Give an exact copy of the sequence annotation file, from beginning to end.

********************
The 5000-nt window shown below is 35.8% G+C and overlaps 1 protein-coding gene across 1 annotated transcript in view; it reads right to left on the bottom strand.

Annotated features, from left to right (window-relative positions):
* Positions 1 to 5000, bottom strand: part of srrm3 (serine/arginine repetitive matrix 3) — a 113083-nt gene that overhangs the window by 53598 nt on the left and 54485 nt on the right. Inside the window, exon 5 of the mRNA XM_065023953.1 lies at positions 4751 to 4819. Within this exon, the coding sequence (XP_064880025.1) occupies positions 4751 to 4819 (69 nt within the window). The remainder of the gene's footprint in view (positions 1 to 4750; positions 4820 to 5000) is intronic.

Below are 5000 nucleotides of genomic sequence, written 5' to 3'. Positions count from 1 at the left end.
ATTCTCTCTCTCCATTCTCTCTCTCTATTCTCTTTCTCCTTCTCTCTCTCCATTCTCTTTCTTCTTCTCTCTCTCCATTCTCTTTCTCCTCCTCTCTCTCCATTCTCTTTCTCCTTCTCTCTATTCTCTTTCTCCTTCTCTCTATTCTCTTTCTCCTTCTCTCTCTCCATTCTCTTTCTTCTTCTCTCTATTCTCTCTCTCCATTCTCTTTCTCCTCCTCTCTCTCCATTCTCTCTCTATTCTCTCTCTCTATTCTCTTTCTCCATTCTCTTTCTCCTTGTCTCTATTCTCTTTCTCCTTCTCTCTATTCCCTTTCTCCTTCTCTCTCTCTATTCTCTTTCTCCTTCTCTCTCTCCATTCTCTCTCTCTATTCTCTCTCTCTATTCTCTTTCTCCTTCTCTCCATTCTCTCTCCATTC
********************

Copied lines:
The 5000-nt window shown below is 35.8% G+C and overlaps 1 protein-coding gene across 1 annotated transcript in view; it reads right to left on the bottom strand.

Annotated features, from left to right (window-relative positions):
* Positions 1 to 5000, bottom strand: part of srrm3 (serine/arginine repetitive matrix 3) — a 113083-nt gene that overhangs the window by 53598 nt on the left and 54485 nt on the right. Inside the window, exon 5 of the mRNA XM_065023953.1 lies at positions 4751 to 4819. Within this exon, the coding sequence (XP_064880025.1) occupies positions 4751 to 4819 (69 nt within the window). The remainder of the gene's footprint in view (positions 1 to 4750; positions 4820 to 5000) is intronic.

Below are 5000 nucleotides of genomic sequence, written 5' to 3'. Positions count from 1 at the left end.
ATTCTCTCTCTCCATTCTCTCTCTCTATTCTCTTTCTCCTTCTCTCTCTCCATTCTCTTTCTTCTTCTCTCTCTCCATTCTCTTTCTCCTCCTCTCTCTCCATTCTCTTTCTCCTTCTCTCTATTCTCTTTCTCCTTCTCTCTATTCTCTTTCTCCTTCTCTCTCTCCATTCTCTTTCTTCTTCTCTCTATTCTCTCTCTCCATTCTCTTTCTCCTCCTCTCTCTCCATTCTCTCTCTATTCTCTCTCTCTATTCTCTTTCTCCATTCTCTTTCTCCTTGTCTCTATTCTCTTTCTCCTTCTCTCTATTCCCTTTCTCCTTCTCTCTCTCTATTCTCTTTCTCCTTCTCTCTCTCCATTCTCTCTCTCTATTCTCTCTCTCTATTCTCTTTCTCCTTCTCTCCATTCTCTCTCCATTC